Initially, information having a relatively highest priority may be written to the un-obscured portion of the first display 510, followed by slightly lower priority information being written to the un-obscured portion of the first display 510, and so on until the un-obscured portion of the first display 510 is completely filled with displayed information. The information of relatively lower priority that was not included within the un-obscured portion of the first display 510 may be displayed within the obscured portions, or simply not displayed (e.g. stored) until additional portions of the first display 510 are un-obscured. Alternately, the information of relatively lower priority that was not included within the un-obscured portion of the first display 510 may be communicated to another display (e.g. the second display 520) to be displayed, as described above with respect to the previously-described embodiments. Thus, in at least some embodiments in accordance with the present disclosures, techniques for re-positioning of information to un-obscured portions of a display may be combined with techniques for communicating information from obscured portions of a display to un-obscured portions of another display.

For example, FIG. 15 is a method 700 of operating multiple displays in accordance with another embodiment of the present disclosure. At 702, a plurality of overlapping display devices are operated (e.g. plurality of overlapping displays 500) to display various information to a user. One or more overlap areas (or obscured areas) of the plurality of overlapping display devices are determined at 704.

At 706, the method 700 determines a priority ranking of the information displayed by the obscured display device. For example, in the exemplary embodiment shown in FIG. 9, the method 700 determines and ranks the relative priorities of the information displayed in the first (un-obscured) region 542, and the second, third, and fourth regions 544, 546, 548 of the first display 510.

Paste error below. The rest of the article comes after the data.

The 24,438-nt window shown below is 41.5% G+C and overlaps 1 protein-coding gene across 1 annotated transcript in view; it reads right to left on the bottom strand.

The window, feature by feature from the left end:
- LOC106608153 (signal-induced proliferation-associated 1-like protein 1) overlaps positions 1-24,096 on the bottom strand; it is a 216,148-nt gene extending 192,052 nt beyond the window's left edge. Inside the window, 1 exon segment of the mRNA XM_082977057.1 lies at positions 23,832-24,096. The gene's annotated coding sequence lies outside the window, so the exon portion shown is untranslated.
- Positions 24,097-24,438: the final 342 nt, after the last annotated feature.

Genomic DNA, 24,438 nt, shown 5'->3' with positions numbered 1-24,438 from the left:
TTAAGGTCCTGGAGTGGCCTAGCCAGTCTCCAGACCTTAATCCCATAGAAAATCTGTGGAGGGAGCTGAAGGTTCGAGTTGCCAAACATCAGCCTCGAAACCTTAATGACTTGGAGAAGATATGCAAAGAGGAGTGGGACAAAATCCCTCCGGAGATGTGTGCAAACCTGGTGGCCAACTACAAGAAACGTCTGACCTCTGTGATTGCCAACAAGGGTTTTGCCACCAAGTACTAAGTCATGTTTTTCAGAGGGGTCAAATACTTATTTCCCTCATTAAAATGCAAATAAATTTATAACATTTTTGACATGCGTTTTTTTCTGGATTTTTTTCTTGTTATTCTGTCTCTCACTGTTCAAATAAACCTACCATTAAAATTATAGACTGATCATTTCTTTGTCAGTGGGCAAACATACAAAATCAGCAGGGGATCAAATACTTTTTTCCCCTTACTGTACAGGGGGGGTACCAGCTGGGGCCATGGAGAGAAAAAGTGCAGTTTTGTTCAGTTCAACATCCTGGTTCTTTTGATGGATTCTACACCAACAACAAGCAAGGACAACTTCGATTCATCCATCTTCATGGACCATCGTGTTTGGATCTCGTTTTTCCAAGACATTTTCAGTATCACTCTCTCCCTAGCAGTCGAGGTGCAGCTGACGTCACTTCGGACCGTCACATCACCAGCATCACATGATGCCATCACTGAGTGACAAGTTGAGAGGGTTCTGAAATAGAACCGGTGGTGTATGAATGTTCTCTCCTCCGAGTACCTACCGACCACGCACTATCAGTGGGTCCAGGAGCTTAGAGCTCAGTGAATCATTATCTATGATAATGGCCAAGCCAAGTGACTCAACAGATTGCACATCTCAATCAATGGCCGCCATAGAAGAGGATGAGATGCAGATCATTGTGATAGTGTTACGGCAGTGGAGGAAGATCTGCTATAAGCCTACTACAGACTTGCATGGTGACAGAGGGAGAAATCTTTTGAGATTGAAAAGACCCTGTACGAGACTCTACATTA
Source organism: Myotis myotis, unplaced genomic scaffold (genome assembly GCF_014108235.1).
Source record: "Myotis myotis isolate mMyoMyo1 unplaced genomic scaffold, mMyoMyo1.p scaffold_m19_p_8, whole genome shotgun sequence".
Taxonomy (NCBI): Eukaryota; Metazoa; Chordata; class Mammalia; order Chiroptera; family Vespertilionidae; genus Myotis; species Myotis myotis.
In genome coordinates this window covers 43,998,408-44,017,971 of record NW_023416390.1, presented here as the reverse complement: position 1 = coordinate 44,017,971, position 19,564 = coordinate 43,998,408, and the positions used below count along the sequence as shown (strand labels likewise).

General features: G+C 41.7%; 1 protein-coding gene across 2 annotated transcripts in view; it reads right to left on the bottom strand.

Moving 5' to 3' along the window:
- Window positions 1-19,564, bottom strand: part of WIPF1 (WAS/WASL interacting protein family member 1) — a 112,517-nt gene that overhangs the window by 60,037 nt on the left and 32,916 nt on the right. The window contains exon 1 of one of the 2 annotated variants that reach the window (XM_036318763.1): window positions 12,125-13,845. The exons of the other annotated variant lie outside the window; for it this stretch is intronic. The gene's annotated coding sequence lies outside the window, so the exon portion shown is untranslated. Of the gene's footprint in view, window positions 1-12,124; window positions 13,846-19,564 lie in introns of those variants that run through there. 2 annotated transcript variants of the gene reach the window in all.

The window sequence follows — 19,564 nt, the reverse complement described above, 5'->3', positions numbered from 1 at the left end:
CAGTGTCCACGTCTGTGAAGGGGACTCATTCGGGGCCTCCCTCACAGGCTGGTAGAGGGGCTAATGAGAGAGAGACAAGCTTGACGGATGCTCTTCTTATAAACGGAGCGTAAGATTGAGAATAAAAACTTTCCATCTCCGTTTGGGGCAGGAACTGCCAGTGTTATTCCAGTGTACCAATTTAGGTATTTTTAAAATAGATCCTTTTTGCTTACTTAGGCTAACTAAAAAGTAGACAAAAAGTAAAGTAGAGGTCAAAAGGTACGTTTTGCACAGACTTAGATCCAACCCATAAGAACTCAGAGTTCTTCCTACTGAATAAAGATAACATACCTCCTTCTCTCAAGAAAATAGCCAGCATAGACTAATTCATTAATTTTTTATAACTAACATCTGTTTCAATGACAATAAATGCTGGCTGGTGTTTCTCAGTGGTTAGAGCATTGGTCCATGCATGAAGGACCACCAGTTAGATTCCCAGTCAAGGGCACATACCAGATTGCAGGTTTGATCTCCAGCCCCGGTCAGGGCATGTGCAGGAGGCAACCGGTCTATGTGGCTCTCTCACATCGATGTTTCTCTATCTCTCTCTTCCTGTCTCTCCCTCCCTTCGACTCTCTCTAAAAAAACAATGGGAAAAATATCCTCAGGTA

The method 700 determines whether there is any un-obscured area on the same display as the partially obscured display at 708. If so, the method 700 proceeds to 710, where a determination is made whether the obscured information is higher priority than the un-obscured information.

If the obscured information is of higher priority than the un-obscured information (at 710), then at 712, the information is re-positioned and displayed within the un-obscured area based on the priority ranking (determined at 706). In some embodiments, information having a relatively highest priority may be written to the un-obscured portion first, followed by slightly lower priority information being written to the un-obscured portion, and so on until the un-obscured portion is completely filled with displayed information.

An order of the plurality of overlapping displays (e.g. nearest to farthest) with respect to the user viewpoint is determined at 714. At 716, the method 700 determines a highest priority information from among the various information displayed by the plurality of overlapping display devices within the one or more overlap areas. For this purpose, the information of relatively lower priority that was not included within the un-obscured portion of the display at 712 may be temporarily allocated for display within the overlap area

At 718, one or more intersection areas between the overlap areas and the region of highest priority information are determined, and at 720, the highest priority information from among the different displays is displayed within the intersection area(s) of the nearest unobstructed display(s). Thus, the method 700 displays the highest priority information in an un-obscured manner to the user using a plurality of overlapping display devices.

It will be appreciated that the additional embodiments described above with reference to FIGS. 7-15 may provide further advantages over the prior art. For example, providing a single processing component 450 that handles the processing and data manipulation functions for all of the displays of the plurality of overlapping displays may significantly improve operational efficiencies, may reduce system costs and complexity, and may extend the life of the power sources of the individual display devices. In addition, embodiments that are configured to determine regions of highest priority information within a given display device, and which re-position information within the same display device, may require less information to be communicated between displays, thereby improving operational efficiency and overall system responsiveness. Overall, such embodiments may allow the recognized advantages of electronic display media to be maintained and enhanced over conventional display media, even when such electronic display media are overlapping.